“Both accused are first offenders and offence is not (emphasis added) mandatory on sentences.”
Be that as it may, it is primarily the duty of court to impose the correct sentence prescribed by law. For all purposes the sentence imposed by the learned Magistrate of 12 months imprisonment on each of the Respondents in respect of count one is incorrect and herewith set aside and the minimum mandatory term prescribed by law which is a term of 5 years imprisonment is hereby substituted.
While seeking the enhancement of the sentence of the two convicts, learned counsel for the Attorney General has brought to the attention of this court and conceded, that the minimum mandatory term of 5 years imprisonment for the offence of Burglary has not been explained to the two Respondents prior to their plea being taken. Learned counsel for the Attorney General further submitted that in accordance with the case of Rep v Paul Oreddy SCA 9 of 2007 there was an apparent discrepancy in the process of conviction in this case too. It is to be noted that in the Paul Oreddy case the conviction was set aside as the plea of guilt was based on a misapprehension of the law and facts by the accused and thus did not amount to an unequivocal plea of guilt by the accused.
When one considers the relevant circumstances of this case, it is apparent that neither the prosecution counsel nor court were aware of the minimum mandatory term of imprisonment in respect of count one. In such a situation it would be unfair to presume that the two Respondents should have been aware of the minimum mandatory term of imprisonment. Although in usual circumstances ignorance of the law is not an accepted defence, in this case considering all the aforementioned circumstances, it could be inferred that all parties had a misconception or misunderstanding of the law in regard to count one.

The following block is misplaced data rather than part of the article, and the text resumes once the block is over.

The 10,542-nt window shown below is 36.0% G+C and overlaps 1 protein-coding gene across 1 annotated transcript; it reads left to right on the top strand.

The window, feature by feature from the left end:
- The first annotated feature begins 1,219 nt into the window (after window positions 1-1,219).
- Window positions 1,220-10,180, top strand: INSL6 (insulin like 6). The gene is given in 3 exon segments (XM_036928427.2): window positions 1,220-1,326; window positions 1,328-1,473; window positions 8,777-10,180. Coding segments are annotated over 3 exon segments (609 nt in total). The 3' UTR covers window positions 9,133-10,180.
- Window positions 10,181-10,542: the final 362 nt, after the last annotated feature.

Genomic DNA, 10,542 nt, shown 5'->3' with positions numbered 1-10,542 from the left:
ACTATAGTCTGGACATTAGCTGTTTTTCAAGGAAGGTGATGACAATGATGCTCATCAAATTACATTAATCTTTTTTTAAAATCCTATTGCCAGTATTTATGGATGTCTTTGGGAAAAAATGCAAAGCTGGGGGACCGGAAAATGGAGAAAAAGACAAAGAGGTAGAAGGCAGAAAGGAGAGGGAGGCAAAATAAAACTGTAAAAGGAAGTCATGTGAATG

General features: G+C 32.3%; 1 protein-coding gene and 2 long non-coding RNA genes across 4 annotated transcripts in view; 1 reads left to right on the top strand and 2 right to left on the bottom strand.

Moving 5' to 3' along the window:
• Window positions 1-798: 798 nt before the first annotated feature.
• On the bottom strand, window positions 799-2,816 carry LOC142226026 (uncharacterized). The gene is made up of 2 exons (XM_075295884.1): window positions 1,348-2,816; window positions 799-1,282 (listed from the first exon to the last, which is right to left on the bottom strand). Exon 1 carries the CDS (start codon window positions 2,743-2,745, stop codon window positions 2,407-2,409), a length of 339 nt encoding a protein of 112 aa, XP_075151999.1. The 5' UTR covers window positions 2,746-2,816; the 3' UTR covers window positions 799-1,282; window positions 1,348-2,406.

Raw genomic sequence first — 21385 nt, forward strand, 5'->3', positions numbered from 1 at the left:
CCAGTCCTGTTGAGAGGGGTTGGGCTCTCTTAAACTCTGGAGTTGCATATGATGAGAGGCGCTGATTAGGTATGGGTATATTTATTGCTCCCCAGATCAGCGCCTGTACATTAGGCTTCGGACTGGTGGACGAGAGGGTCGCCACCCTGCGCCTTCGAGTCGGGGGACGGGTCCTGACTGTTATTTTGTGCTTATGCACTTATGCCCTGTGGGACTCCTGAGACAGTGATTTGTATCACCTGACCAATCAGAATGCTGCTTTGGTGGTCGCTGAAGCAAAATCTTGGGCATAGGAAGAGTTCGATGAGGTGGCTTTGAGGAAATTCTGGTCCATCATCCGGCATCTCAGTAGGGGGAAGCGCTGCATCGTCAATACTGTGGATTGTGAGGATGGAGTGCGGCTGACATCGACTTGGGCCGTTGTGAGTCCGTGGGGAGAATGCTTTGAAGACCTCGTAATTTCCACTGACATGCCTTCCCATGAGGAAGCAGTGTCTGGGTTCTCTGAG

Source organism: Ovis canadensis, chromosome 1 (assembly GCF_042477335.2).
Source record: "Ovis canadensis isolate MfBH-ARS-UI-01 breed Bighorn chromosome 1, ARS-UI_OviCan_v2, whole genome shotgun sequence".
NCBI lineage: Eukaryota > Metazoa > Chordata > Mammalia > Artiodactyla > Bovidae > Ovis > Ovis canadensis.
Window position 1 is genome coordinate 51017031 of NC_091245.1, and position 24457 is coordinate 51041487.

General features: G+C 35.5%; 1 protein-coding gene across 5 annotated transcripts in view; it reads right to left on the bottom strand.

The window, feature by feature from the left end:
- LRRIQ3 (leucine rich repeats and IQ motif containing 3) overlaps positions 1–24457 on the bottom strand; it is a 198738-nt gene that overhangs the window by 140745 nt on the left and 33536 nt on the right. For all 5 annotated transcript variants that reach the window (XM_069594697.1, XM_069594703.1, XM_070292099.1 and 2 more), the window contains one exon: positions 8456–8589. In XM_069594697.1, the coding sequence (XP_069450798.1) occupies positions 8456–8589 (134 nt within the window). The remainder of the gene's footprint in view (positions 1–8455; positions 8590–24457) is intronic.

However in this instant case, the two Respondents have already served their term of imprisonment and to set aside the conviction and order fresh trial at this stage, as was done in the Paul Oreddy case would serve no purpose. It would further act to the detriment of the two Respondents and to do so due to the fault of court and the prosecution would be to say least, unfair by them. Furthermore there exists no formal application by way of Revision against the said conviction.
Learned counsel for the convicts has informed court that both Respondents have already served their term and are presently in full employment and are attempting to rehabilitate themselves and relies on the judgment of Alleear CJ in the case of Republic v Georgia Alcindor Rev 2 of 1997 and moves court that in accordance with the said judgment the sentence served by the two Respondents be not enhanced.
Considering all the aforementioned circumstances peculiar to this case, while the record stands corrected, this court is inclined to in the interest of justice, considering the numerous errors committed by the prosecution and the court, not to enhance the said term of imprisonment already served by the two Respondents.
Dated this 13th day of November, 2009.